Installing your water butt is only the firs step to making good use of your own water supply. They’re ideal if you plan to use water by bucket or watering can but often the water pressure is too low to use with a hosepipe. A water butt pump can help and enable you to use a hose to water areas further from your water butt, or even for outdoor cleaning tasks. This pump pressurizes water in the tank to use with a garden hose.

  • Water butt safety

    Always ensure that you use the lid supplied with a water butt make sure that it is fitted securely. Not only will this make this safer for children and animals, it also prevents vegetation and debris from landing in the water and tainting it.

Top tips

  • Target your watering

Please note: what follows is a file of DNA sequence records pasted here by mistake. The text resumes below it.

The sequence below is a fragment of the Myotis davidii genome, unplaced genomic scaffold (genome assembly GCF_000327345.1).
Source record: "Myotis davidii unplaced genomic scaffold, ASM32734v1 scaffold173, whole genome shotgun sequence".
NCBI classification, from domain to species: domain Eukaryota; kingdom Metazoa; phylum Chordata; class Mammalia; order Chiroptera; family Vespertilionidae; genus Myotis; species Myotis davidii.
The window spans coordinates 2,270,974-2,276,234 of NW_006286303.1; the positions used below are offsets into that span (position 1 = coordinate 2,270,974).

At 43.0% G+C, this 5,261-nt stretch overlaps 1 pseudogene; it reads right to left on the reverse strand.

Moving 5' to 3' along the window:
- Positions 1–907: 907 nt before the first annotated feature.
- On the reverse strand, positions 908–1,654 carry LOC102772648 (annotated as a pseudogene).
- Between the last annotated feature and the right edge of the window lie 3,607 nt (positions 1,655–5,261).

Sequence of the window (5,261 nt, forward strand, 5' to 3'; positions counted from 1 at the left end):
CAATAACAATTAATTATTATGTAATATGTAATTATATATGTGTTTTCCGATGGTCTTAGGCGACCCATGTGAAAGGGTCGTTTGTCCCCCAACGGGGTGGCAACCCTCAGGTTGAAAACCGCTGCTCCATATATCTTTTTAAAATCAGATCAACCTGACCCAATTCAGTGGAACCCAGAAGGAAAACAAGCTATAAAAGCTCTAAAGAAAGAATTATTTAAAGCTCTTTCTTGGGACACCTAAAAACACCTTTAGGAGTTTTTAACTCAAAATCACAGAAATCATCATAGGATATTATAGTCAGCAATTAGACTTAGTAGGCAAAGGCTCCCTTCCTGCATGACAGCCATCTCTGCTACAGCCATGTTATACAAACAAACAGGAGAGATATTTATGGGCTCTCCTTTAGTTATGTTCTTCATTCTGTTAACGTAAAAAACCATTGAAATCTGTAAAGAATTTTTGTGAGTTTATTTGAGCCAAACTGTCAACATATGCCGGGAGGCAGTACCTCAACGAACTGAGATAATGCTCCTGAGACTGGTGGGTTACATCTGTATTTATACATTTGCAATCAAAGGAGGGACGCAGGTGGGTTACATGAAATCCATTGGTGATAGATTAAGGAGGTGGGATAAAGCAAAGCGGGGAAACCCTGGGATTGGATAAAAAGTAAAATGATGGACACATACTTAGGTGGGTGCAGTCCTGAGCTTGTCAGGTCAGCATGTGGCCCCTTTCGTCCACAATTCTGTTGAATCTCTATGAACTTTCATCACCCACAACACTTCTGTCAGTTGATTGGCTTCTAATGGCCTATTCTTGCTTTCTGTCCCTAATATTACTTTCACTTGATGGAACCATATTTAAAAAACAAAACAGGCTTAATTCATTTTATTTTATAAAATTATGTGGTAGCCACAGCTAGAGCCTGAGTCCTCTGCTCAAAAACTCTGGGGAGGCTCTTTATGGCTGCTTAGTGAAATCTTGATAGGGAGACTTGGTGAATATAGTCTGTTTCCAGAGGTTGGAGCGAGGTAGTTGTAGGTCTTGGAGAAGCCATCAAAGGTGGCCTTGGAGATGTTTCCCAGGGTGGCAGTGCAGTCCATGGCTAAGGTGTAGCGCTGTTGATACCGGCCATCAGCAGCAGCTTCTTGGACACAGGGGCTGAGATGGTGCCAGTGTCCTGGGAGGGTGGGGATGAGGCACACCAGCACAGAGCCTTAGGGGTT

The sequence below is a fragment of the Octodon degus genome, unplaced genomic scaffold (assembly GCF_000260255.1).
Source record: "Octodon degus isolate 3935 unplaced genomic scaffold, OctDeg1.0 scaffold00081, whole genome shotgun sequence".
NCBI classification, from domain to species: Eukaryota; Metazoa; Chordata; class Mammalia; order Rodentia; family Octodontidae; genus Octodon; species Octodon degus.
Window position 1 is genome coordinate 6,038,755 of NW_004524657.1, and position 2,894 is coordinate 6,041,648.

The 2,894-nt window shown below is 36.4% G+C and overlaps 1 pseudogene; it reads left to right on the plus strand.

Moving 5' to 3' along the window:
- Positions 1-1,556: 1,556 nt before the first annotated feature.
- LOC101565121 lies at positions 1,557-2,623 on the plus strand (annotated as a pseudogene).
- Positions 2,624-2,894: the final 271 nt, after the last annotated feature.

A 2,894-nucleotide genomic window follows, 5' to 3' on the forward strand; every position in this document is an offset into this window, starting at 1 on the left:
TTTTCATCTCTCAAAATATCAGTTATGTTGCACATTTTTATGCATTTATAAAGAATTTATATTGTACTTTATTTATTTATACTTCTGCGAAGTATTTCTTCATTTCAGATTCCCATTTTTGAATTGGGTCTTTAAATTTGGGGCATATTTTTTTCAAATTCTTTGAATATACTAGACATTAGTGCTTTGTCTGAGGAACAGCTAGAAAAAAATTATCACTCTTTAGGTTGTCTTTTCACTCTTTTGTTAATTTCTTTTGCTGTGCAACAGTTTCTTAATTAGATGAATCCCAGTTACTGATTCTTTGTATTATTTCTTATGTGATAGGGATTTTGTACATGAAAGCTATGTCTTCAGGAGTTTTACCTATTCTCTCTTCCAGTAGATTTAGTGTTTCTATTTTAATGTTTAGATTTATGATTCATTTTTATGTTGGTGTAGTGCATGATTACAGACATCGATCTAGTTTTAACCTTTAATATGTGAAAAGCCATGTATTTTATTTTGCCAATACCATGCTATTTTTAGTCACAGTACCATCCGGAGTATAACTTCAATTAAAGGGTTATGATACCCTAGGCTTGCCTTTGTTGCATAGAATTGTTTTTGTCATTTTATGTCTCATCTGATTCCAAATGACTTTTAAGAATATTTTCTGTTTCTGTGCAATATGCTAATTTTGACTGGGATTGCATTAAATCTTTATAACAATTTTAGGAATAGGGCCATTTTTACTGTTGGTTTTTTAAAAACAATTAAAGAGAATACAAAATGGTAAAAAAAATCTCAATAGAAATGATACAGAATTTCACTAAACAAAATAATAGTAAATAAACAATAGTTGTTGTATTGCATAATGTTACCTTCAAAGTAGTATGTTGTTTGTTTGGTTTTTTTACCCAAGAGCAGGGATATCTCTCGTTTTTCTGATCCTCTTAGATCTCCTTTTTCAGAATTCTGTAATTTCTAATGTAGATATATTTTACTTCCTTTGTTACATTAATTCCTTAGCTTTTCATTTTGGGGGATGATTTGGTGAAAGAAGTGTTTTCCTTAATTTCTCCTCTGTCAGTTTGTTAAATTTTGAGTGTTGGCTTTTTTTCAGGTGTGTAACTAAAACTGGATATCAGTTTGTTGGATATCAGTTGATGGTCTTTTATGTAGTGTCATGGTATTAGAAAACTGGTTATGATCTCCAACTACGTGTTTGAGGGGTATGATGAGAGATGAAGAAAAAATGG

Use a watering can, hosepipe or drip irrigation system to reach the base of plants. This helps in three ways; it allows water to reach the roots as quickly as possible, it prevents evaporation of water from leaves which can cause scorching in hot weather and evaporation from the soil is reduced as the base is shaded by the plant’s leaves.

  • Time your watering

    Water your garden at the right time of day where possible. Watering early in the morning or during the evening will help to give plants as greater chance of absorbing moisture as it is generally cooler. During the warmest part of the day more water will be lost to evaporation, reducing its effectiveness.

    Try using a timer to control irrigation systems or sprinklers, and set this for early in the morning.

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  • Plant wisely